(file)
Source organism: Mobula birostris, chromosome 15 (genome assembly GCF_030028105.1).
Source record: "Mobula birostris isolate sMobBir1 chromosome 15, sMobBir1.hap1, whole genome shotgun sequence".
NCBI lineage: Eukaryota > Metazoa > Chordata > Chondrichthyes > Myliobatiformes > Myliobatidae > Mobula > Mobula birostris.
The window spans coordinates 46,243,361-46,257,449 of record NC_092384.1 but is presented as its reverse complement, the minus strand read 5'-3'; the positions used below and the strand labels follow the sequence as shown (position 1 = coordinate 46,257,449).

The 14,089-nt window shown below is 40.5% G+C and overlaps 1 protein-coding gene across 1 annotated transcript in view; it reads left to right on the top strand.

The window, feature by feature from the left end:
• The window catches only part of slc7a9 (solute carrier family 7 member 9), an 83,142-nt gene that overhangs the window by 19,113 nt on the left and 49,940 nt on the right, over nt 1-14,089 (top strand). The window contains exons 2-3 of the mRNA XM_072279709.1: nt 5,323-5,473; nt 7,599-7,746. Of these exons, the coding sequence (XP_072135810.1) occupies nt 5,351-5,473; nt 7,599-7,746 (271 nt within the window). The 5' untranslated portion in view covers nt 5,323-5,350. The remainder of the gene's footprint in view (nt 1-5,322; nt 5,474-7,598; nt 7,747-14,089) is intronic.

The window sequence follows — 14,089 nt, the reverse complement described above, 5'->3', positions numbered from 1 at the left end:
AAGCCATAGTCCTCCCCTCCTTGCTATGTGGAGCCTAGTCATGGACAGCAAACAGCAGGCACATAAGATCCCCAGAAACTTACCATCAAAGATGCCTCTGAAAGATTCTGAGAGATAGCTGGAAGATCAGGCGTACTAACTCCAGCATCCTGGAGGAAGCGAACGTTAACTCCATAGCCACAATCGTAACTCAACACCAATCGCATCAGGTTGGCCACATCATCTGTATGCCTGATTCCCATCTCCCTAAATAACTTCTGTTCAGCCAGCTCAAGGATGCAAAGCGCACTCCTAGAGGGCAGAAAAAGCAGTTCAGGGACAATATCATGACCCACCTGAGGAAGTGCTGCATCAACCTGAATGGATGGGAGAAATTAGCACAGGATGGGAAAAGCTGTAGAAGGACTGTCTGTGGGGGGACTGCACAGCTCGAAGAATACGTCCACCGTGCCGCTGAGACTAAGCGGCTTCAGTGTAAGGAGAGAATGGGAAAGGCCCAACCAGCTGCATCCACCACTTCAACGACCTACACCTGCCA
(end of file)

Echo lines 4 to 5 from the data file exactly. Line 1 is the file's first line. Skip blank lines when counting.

The window spans coordinates 46,243,361-46,257,449 of record NC_092384.1 but is presented as its reverse complement, the minus strand read 5'-3'; the positions used below and the strand labels follow the sequence as shown (position 1 = coordinate 46,257,449).

The 14,089-nt window shown below is 40.5% G+C and overlaps 1 protein-coding gene across 1 annotated transcript in view; it reads left to right on the top strand.